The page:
Much has been said about European periphery’s economic problems and how they led to economic crises and the IMF intervention. Much of the discussion centers on overleverage, lost competitiveness and other macroeconomic figures. This is what one could call technical analysis. On the other side much of the “softer” or at times irresponsibly “casual” analysis gravitates towards cultural traits some of them being well-indented and some not so.
Let’s look at the Greek crisis in particular: The Troika(lenders) are complaining about inefficient public administration, corruption, opportunistic political system and the absence of civic society as manifested through tax evasion and other. On the other side Greeks are complaining about the recovery plan being unrealistic, recessionary, insensitive, flawed. The bailout plan supporters may jump into what’s called in psychology attribution bias error confirming their prejudices while the subjects find painful gratification in self fulfilling prophecies: since we are not up to par why bother trying improve after all? But then again and allow this parenthesis why Greeks or other nationalities perform much better in well structured economic systems such as that the immigrant communities in the US, Australia or Germany prosper? Is it because of the existence of institutional framework in these countries as argued by the work of Daron Acemoglou (Why Nations Fail: The Origins of Power, Prosperity, and Poverty)?
Whatever the cause of the economic malice, the slow implementation or failure of the bailout plans may be attributed to mistakes in analyzing the problem in the first place both from technical but equally importantly from cultural and sociological perspective ie the doctor has to prescribe the right treatment before complaining that the patient didn’t respond, as well as not well managed expectations and communications if that was the case. In this article we will focus on the sociological/cultural perspective. Before proceeding however we have to caution that culture can become an uneasy topic as such discussions may raise concerns over stereotyping. However, cultures do exist and do interfere with life and business decisions same as corporate cultures, a much celebrated principle in management, that has been coined for many company successes or failures. It’s not that new of invention, after all the saying goes: “when in Rome do as the Romans do”.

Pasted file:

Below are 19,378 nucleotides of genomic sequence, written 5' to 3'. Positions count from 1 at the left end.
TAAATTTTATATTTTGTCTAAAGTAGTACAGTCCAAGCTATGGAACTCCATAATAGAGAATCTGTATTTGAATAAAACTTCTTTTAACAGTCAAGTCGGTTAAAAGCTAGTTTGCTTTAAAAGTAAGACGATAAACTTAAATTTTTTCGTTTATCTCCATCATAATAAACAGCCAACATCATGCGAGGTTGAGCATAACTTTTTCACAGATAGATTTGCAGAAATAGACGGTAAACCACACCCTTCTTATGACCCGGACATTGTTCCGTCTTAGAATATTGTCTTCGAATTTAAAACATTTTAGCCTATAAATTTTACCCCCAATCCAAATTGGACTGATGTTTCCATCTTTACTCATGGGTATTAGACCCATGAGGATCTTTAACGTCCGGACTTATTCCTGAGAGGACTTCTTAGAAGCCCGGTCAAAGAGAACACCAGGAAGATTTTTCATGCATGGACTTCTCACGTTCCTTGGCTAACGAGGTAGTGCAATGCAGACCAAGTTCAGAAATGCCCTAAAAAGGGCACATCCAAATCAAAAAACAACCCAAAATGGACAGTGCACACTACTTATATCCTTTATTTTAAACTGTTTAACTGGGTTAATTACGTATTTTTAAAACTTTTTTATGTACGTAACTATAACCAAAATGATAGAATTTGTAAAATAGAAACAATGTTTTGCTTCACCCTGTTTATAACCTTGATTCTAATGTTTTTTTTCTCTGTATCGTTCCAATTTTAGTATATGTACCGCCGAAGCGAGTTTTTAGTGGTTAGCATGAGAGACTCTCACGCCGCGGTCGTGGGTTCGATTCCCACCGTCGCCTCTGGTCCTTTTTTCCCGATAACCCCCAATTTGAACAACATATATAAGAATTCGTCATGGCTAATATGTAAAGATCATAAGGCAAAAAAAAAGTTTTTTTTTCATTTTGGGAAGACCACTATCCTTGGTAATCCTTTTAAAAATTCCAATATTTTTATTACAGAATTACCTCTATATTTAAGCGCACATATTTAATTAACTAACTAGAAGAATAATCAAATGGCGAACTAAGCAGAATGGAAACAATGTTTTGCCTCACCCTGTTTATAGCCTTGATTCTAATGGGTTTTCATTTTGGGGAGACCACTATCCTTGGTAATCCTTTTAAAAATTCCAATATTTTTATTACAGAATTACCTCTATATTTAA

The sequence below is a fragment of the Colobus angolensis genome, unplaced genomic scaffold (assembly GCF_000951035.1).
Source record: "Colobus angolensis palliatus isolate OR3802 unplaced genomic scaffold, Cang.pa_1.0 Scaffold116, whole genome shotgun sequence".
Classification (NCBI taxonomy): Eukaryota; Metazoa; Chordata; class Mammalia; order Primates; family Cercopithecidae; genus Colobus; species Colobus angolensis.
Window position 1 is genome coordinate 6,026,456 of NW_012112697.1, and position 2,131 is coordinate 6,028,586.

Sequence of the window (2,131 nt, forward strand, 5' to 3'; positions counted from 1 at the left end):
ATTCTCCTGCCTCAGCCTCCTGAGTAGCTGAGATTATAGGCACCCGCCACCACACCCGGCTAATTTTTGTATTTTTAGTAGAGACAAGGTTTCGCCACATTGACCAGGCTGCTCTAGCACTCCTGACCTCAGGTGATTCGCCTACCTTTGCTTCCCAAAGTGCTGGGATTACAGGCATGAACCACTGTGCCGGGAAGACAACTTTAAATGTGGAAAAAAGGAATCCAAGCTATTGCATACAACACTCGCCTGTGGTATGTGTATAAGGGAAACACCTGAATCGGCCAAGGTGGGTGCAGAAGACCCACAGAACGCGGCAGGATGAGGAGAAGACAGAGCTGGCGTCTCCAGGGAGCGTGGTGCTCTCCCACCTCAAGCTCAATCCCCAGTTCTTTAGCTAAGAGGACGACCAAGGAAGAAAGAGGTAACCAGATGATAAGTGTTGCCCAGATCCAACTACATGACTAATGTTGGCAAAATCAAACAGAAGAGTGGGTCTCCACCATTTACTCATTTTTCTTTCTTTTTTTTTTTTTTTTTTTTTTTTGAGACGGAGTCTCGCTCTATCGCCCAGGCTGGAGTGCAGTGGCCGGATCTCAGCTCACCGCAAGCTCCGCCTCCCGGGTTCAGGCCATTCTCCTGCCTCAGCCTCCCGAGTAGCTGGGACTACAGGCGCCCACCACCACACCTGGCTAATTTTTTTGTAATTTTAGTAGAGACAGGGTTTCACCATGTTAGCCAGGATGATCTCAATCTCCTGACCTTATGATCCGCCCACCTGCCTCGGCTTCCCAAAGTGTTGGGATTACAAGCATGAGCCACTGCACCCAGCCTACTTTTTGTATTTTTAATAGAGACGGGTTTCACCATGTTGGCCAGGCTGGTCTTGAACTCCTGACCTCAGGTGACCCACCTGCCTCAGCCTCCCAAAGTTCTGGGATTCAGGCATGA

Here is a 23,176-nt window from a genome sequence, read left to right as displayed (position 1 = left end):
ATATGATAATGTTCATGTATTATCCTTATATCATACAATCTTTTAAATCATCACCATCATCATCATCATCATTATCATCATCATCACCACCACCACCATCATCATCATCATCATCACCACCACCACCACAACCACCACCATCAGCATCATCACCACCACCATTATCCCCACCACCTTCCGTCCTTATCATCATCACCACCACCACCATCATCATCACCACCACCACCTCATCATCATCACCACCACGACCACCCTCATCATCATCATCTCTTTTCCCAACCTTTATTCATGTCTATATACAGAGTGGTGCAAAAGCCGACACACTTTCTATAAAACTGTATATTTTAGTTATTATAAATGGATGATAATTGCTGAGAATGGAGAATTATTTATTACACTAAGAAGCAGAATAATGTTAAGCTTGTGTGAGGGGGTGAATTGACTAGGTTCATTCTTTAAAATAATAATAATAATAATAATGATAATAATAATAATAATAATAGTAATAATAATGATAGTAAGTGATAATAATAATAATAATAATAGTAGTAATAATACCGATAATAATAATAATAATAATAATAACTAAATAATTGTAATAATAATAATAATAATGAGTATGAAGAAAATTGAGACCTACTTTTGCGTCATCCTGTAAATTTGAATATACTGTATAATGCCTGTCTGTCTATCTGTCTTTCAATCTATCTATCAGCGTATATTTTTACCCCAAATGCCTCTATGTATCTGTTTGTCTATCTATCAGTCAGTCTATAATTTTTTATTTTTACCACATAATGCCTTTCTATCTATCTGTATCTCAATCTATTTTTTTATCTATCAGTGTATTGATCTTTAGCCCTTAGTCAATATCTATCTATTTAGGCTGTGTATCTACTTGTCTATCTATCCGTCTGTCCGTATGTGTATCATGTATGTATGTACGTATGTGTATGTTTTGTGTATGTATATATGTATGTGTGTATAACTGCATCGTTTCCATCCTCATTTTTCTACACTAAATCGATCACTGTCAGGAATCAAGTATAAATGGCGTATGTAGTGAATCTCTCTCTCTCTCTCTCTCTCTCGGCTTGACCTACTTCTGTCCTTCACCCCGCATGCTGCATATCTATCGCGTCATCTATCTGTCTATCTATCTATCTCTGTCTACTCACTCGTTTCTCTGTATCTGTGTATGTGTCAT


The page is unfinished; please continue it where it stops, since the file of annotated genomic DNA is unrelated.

Culture, when it refers to ethnographic aspects is a rather new addition to management topics mainly gaining attention with the rise of multinational companies. In such environments people from different ethnic backgrounds, often painfully, realize that what’s considered the norm in one culture is not so in another. Stories about egalitarian Americans using first name or hierarchy conscious Asians hesitating to ask questions or challenge a position have been abundant. The result is miscommunication and inefficiencies. Other instances in the context of cross-border M&As, are equally amusing but painfully costly. Once somebody mentioned a story about an investment in Eastern Asia; after closing a deal the Westerner went with signed contract in hand to plan implementation; the local executive laughed took out a bottle of wine and invited to start the real discussion about what’s to be done now that the legal part was out of the way…. In another instance in Eastern Europe Westerners and local investors were planning an investment. The tender called for cash and follow-up investment as part of the consideration. The local partner laughed: “that’s good. We can surely outbid anybody by promising a high follow-up investment”. But this is not possible” replied the buyers, “we can’t afford that”. “Don’t worry, we’ll just promise and never do it….” he replied. Off course the judicial system plays a role in enforcing such documents but sometimes it also seem to be accommodating or follow the traits of the surrounding cultures.